Islamic history, Western Colonisation

A potted history: the relationship between the monotheist religions in the time of the prophet Mohammed

The next few entries will look at the history of the Druzes and the Jews, whose histories are, as intertwined as, those of the Druzes and the Maronites.

A common ancestry ?

In this first account of the Jews, though it is tempting to begin with the rise of Zionism, which was enabled, throughout the 1800s, by the restructuring of the Ottoman empire. For the sake of pragmatism, the post will first explore the origins and Semitism and its relationship to the Arabs and the Jews.

Judaism, Christianity and Islam (in that order) are one God (monotheistic) or Abrahamic religions, which originate in the middle east. Abraham (pronounced as Ibrahim in most Arabic dialects) was born in Iraq and died in Palestine (remember these are present day place names). In true tradition Abraham’s family were nomadic herds-people, who settled, temporarily, in many regions, including Egypt. The Abrahamic lineage is referred to in the old testament and many of the stories are regarded as fable by religious cynics.

It is the sons of Abraham, who are said to be the propagators of monotheism. Arguments over Palestine, regarded as the ”promised” or ”holy” land stems from the mythology surrounding the birth and subsequent fate of the boys. Moses, the prophet, who received the ten commandments from God, is descended from Abraham’s son Isaac and Jesus Christ too is said to descend from Abraham, through the line of his adopted father Joseph. Hagar, an Egyptian slave and Abraham’s concubine, was cast out of the family, along with her son Ibrahim, when Abraham’s wife Sarah gave birth to Isaac, in her later years.

Mohammed, by his own admission is not a direct descendent of Abraham but follows the path of Ismail, who is said to have arrived, with his mother, in the region, that is now Saudi Arabia, the home of Mecca. (These events are documented in the various scriptures, composed at the time). It must be noted, that Mohammed received the word of God, who is purported to have been concerned about the distortion of his doctrine by the Christian faith.

Peter Mansfield writes, that Jews not only accept Islam as a legitimate Abrahamic belief but concede, that if it was not for the birth of Isaac, in such unusual circumstances, they would not have a claim to Palestine. He gives a comprehensive account of the relationship between the Jews, Christians and Muslims during the lifetime of Mohammed and during the days of the Caliphate (The Arabs, 1979).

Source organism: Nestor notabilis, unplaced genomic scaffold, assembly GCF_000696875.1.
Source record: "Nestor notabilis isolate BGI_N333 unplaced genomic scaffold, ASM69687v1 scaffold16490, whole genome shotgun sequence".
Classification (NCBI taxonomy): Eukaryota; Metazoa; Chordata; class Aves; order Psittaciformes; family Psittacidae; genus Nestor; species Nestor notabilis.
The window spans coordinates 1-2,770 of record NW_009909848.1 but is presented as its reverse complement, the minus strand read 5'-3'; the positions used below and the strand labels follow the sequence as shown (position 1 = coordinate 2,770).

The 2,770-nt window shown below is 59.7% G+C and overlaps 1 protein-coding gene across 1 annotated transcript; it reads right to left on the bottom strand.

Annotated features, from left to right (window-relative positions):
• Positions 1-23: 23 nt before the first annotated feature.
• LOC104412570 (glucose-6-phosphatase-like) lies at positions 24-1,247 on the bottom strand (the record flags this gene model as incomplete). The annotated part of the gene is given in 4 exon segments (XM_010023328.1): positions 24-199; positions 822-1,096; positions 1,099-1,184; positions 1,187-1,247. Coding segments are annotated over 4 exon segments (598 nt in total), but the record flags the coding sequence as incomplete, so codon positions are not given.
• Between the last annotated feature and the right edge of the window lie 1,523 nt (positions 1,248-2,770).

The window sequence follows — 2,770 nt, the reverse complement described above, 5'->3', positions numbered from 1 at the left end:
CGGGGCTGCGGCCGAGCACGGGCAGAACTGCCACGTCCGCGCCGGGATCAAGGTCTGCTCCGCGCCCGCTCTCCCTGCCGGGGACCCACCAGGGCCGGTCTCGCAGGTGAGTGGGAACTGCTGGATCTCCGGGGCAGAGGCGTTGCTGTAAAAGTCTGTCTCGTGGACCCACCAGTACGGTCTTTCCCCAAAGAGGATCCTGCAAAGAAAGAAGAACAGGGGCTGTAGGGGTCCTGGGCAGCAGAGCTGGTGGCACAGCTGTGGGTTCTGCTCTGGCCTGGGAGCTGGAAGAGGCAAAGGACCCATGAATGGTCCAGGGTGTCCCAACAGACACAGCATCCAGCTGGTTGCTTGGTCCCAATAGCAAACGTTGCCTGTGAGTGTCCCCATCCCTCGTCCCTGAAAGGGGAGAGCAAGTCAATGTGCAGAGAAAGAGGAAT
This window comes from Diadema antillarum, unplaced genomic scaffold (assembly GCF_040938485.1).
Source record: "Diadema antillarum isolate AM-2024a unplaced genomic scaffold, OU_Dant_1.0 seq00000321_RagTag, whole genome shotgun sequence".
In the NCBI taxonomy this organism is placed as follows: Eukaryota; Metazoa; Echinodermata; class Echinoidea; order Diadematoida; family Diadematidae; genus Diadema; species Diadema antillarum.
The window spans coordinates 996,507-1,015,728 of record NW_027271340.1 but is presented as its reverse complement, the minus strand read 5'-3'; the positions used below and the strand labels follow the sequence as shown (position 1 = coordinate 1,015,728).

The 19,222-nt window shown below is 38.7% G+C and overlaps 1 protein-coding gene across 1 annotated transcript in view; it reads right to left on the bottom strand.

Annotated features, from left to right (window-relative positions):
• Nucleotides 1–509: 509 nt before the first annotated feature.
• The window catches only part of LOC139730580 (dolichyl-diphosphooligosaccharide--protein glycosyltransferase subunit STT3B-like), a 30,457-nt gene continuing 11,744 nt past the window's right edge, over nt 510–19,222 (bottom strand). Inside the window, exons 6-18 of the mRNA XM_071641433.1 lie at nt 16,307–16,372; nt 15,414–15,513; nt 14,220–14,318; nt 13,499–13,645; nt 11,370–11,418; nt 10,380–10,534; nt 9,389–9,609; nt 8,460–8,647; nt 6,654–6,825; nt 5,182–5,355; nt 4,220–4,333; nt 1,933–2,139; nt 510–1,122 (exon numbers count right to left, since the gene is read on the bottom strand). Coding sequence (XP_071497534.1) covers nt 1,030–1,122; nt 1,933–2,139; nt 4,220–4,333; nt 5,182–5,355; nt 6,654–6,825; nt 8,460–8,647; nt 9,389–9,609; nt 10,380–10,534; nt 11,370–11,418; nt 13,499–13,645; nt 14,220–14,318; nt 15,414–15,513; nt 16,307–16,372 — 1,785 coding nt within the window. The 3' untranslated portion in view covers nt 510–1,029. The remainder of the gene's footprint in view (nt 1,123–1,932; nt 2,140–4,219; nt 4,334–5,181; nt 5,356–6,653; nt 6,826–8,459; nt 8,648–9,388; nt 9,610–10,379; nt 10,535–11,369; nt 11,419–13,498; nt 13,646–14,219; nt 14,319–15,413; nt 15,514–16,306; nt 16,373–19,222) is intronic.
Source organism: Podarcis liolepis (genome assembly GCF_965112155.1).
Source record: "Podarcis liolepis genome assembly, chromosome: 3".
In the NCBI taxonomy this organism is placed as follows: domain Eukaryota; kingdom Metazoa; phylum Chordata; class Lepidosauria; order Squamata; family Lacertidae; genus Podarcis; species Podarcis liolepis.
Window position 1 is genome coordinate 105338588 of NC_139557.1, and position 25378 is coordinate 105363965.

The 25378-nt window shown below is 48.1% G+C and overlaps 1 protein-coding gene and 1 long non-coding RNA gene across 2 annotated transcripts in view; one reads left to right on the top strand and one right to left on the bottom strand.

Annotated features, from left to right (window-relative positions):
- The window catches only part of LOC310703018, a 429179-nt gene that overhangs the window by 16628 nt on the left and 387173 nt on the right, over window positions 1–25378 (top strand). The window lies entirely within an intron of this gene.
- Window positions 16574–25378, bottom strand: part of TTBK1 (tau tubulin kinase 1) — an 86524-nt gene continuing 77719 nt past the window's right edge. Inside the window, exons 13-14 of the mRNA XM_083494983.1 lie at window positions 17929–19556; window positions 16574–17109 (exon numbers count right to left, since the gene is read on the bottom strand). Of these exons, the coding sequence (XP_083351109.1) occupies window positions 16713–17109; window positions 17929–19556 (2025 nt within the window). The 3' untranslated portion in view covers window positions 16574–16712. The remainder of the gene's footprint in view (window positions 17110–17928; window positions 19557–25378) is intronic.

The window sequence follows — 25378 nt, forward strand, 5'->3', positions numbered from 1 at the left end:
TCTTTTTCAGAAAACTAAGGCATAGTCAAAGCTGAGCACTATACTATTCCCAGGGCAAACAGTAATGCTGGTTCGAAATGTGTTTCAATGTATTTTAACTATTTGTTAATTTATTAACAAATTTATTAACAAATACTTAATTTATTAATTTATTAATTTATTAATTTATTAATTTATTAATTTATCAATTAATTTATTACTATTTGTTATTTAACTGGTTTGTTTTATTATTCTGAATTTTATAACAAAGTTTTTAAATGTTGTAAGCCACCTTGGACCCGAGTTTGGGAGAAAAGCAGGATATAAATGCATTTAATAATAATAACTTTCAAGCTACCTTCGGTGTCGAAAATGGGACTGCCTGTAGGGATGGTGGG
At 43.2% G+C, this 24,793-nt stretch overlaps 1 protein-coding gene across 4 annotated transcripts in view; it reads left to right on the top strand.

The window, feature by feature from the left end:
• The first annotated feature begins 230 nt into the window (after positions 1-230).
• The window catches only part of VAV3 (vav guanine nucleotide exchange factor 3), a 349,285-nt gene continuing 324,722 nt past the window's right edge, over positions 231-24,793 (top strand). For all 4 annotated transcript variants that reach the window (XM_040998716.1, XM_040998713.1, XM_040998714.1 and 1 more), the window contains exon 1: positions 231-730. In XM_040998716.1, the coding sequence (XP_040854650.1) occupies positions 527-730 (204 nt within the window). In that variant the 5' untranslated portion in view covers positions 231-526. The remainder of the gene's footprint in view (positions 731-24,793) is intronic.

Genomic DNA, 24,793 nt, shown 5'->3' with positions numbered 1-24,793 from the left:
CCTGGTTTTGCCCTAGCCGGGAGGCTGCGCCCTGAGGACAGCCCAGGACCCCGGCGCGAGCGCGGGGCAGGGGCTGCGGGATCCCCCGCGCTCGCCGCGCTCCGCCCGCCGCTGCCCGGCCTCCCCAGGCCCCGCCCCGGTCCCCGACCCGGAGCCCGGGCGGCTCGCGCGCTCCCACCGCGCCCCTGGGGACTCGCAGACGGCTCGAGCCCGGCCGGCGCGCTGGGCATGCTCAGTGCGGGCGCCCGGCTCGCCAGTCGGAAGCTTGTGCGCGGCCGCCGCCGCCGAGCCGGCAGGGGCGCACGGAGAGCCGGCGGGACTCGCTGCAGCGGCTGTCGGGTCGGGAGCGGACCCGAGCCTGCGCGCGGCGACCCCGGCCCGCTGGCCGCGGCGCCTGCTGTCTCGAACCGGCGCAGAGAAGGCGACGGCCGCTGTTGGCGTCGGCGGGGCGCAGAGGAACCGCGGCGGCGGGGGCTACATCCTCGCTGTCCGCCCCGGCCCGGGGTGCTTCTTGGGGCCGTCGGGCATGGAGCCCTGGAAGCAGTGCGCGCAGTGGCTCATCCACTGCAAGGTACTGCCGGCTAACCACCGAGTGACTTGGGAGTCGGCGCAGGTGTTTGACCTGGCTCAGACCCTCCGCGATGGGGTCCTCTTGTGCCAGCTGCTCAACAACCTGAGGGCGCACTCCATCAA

Mr Mansfield’ explains, how the word Arab might be derived from ”a semitic root related to nomadism” .There are other explanations of the word’s origins but it is established, that the term Arab was applied to the peoples of the entire Gulf peninsular by the Greek historian Herodotus (referred to in a previous entry, in relation to the origins of the name Syria).

The Prophet Mohammed, a learning curve

Both Peter Mansfield and Karen Armstrong describe how the Jewish tribes in Medina (the Saudi Arabian city where Mohammed is buried), refused to accept Mohammed as a legitimate prophet, a disappointment as he was keen to align Islam to Judaism. Many of the smaller Jewish clans accepted him and versed him in the scriptures including the story of Ismael. Ms. Armstrong writes, it was the fact Ismael repaired the Ka’bah, the Mecca shrine, which was built by Adam (the first man), which caused Mohammed to believe the Arabs were always part of ”the divine plan”.

It was though, the theological differences between the Christians and the Jews, that inspired Mohammed to redirect prayers from Jerusalem to Mecca. He achieved this by asking his followers to physically turn away from Jerusalem and face Mecca during the qiblah (prayers) in order to disassociate from the sectarianism, that permeated Judaism and Christianity. For Mohammed this bold move symbolised his commitment to the purity of the Abrahamic doctrine.

You’ll realise I am cutting a very long story short as the inter-relationship between all three monotheist religions have undergone many changes over the centuries. I don’t want readers to think, that the rejection of Jerusalem described above means it holds no significance for Muslims. Mohammed was learning about a way of life, that he revered and one he imagined would bring stability to his people as well as improve their austere and difficult lives. See earlier entries.

Lastly, however you look at it, the middle east and the gulf had an active and entrenched population prior to the advent of industrialisation and monopoly capitalism. No-one denies the right of Jews to live in Palestine but that  should pertain to the indigenous populace not to big western powers or their representatives, who seek strategic or economic advantage.

Next time the rise of Zionism

No to NATO!!

There will be a NATO summit held in Newport and Wales is none to pleased. We plan to oppose this debacle. If you are interested see www.nonatonewport.org for further info.

 

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